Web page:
Tuesday, August 9, 2011

Ottawa-HIV cases up sharply

Ottawa's reported cases of HIV have risen sharply in the first half of this year, according to a report from Ottawa public health.
Aug 9
The June 2011 communicable disease report, which will be presented to the Ottawa board of health Aug. 15, shows there have been 46 reported HIV infections in 2011 compared to 32 at the same time last year.

The report also shows a decade-high prevalence of HIV among men between 20-29 years old.
Higher rates are being seen in men 30-39 years old, as well, and nearly nine out of every 10 cases is a man.

The main risk factor, according to the report, is men who have sex with men.
Among other communicable diseases listed in the document, Chlamydia is the capital's most widespread with 1,189 cases. That is up from the 1,161 between January and June 2010.
Diseases like gonorrhea, hepatitis C and syphilis are less prevalent so far in 2011, according to the report.

Ottawa public health is required to provide the board with monthly reports on almost 70 diseases, which also includes influenza, E. coli, measles and tuberculosis, among others.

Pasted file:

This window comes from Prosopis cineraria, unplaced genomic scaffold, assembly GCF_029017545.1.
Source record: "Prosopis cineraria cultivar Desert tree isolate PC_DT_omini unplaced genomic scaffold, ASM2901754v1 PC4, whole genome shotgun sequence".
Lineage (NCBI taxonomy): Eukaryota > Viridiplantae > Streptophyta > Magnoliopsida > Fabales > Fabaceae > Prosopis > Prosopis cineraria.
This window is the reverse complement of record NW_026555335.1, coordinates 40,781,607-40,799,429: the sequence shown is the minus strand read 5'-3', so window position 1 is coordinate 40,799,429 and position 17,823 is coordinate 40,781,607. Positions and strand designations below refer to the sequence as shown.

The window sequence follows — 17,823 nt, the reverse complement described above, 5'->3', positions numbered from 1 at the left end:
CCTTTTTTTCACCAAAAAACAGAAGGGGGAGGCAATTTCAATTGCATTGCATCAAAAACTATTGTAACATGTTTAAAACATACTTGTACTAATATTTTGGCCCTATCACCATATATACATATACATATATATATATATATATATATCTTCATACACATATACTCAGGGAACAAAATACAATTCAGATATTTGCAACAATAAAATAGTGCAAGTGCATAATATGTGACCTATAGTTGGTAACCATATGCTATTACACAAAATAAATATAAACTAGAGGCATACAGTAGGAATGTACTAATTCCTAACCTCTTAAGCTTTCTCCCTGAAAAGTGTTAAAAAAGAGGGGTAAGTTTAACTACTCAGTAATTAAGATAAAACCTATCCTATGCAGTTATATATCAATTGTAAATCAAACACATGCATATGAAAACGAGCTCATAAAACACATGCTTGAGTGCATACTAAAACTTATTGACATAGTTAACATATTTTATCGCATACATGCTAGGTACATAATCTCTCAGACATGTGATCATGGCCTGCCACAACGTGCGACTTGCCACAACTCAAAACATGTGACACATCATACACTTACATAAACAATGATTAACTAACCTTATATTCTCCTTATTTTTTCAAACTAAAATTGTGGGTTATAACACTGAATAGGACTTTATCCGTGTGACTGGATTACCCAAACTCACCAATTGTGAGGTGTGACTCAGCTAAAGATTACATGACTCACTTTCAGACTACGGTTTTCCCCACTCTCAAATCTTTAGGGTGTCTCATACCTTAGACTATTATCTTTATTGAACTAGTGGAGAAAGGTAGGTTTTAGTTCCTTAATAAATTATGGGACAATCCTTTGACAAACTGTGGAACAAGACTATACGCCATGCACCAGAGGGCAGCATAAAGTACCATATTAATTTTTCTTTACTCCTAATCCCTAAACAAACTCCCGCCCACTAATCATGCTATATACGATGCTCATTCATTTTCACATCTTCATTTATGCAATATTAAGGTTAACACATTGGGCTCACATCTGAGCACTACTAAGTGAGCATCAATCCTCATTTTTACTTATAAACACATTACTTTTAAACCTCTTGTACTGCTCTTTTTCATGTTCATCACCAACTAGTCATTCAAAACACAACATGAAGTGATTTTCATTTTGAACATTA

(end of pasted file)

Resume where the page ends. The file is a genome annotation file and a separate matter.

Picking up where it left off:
HIV cases up sharply: Ottawa health unit
OTTAWA — A “significantly higher” number of Ottawans contracted HIV in the first half of this year than in the same period in 2010, says a report from the city’s public-health unit.
The report, summarizing all the communicable diseases reported to the public health unit so far this year, says that 46 new HIV cases were reported between January and June 2011, compared with 32 new cases in the same period the year before.

“This one clearly crosses a threshold of statistical significance,” said Dr. Isra Levy, Ottawa’s chief public-health doctor. “It’s an increase of nearly 50 per cent.”

Although it doesn’t break down the demographics of the new cases in detail, the report observes that “Year-to-date rates of HIV among 20-29 year old men are the highest they have been in the last decade” and that noticeably higher rates are being seen in men between ages 30 and 39 as well. In all, nine out of 10 new cases are in men, and two-thirds are in men who have sex with men.

“Some people continue to practise what we would regard as less-safe sex,” Levy said, and ironically it hasn’t helped that science has devised ever-better treatments for HIV and AIDS. The illness can’t be cured, but drugs can keep it from destroying a person’s immune system for years — even decades, with diligent care and a little luck.
“The term that’s applied is ‘treatment optimism,’ ” Levy said. “The behaviour of some individuals has become less cautious as a result.”....Continue Reading....

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